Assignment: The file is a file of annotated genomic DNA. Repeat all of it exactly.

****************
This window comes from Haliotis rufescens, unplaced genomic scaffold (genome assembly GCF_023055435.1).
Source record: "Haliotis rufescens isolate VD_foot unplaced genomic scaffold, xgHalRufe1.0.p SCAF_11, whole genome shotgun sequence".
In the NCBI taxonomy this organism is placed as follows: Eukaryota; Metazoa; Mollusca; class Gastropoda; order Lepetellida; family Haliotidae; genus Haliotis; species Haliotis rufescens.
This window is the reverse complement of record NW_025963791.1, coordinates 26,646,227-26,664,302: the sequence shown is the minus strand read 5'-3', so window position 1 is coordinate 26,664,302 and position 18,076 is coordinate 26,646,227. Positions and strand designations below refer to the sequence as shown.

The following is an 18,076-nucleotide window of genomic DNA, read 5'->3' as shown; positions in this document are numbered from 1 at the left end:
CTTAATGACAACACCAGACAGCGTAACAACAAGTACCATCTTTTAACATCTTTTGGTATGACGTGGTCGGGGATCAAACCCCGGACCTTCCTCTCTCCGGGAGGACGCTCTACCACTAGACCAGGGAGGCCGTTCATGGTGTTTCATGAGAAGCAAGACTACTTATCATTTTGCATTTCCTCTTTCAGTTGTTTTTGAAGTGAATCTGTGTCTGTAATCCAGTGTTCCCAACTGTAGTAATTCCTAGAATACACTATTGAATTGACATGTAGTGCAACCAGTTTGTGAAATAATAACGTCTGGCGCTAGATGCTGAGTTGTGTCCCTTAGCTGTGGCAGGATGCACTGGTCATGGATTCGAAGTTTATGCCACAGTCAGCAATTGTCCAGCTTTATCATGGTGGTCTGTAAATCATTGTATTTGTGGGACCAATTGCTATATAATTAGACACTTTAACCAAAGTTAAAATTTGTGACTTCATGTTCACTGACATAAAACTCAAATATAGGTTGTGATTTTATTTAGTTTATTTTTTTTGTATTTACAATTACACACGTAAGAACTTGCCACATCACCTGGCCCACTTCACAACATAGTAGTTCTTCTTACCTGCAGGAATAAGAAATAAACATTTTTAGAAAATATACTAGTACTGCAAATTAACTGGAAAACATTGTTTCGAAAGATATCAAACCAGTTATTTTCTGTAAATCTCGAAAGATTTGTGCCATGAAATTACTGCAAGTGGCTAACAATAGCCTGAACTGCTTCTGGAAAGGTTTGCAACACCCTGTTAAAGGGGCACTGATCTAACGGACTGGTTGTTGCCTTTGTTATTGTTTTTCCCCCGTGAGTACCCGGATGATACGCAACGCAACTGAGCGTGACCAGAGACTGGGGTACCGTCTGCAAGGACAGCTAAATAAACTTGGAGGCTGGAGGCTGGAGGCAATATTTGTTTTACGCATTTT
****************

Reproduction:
This window comes from Haliotis rufescens, unplaced genomic scaffold (genome assembly GCF_023055435.1).
Source record: "Haliotis rufescens isolate VD_foot unplaced genomic scaffold, xgHalRufe1.0.p SCAF_11, whole genome shotgun sequence".
In the NCBI taxonomy this organism is placed as follows: Eukaryota; Metazoa; Mollusca; class Gastropoda; order Lepetellida; family Haliotidae; genus Haliotis; species Haliotis rufescens.
This window is the reverse complement of record NW_025963791.1, coordinates 26,646,227-26,664,302: the sequence shown is the minus strand read 5'-3', so window position 1 is coordinate 26,664,302 and position 18,076 is coordinate 26,646,227. Positions and strand designations below refer to the sequence as shown.

The following is an 18,076-nucleotide window of genomic DNA, read 5'->3' as shown; positions in this document are numbered from 1 at the left end:
CTTAATGACAACACCAGACAGCGTAACAACAAGTACCATCTTTTAACATCTTTTGGTATGACGTGGTCGGGGATCAAACCCCGGACCTTCCTCTCTCCGGGAGGACGCTCTACCACTAGACCAGGGAGGCCGTTCATGGTGTTTCATGAGAAGCAAGACTACTTATCATTTTGCATTTCCTCTTTCAGTTGTTTTTGAAGTGAATCTGTGTCTGTAATCCAGTGTTCCCAACTGTAGTAATTCCTAGAATACACTATTGAATTGACATGTAGTGCAACCAGTTTGTGAAATAATAACGTCTGGCGCTAGATGCTGAGTTGTGTCCCTTAGCTGTGGCAGGATGCACTGGTCATGGATTCGAAGTTTATGCCACAGTCAGCAATTGTCCAGCTTTATCATGGTGGTCTGTAAATCATTGTATTTGTGGGACCAATTGCTATATAATTAGACACTTTAACCAAAGTTAAAATTTGTGACTTCATGTTCACTGACATAAAACTCAAATATAGGTTGTGATTTTATTTAGTTTATTTTTTTTGTATTTACAATTACACACGTAAGAACTTGCCACATCACCTGGCCCACTTCACAACATAGTAGTTCTTCTTACCTGCAGGAATAAGAAATAAACATTTTTAGAAAATATACTAGTACTGCAAATTAACTGGAAAACATTGTTTCGAAAGATATCAAACCAGTTATTTTCTGTAAATCTCGAAAGATTTGTGCCATGAAATTACTGCAAGTGGCTAACAATAGCCTGAACTGCTTCTGGAAAGGTTTGCAACACCCTGTTAAAGGGGCACTGATCTAACGGACTGGTTGTTGCCTTTGTTATTGTTTTTCCCCCGTGAGTACCCGGATGATACGCAACGCAACTGAGCGTGACCAGAGACTGGGGTACCGTCTGCAAGGACAGCTAAATAAACTTGGAGGCTGGAGGCTGGAGGCAATATTTGTTTTACGCATTTT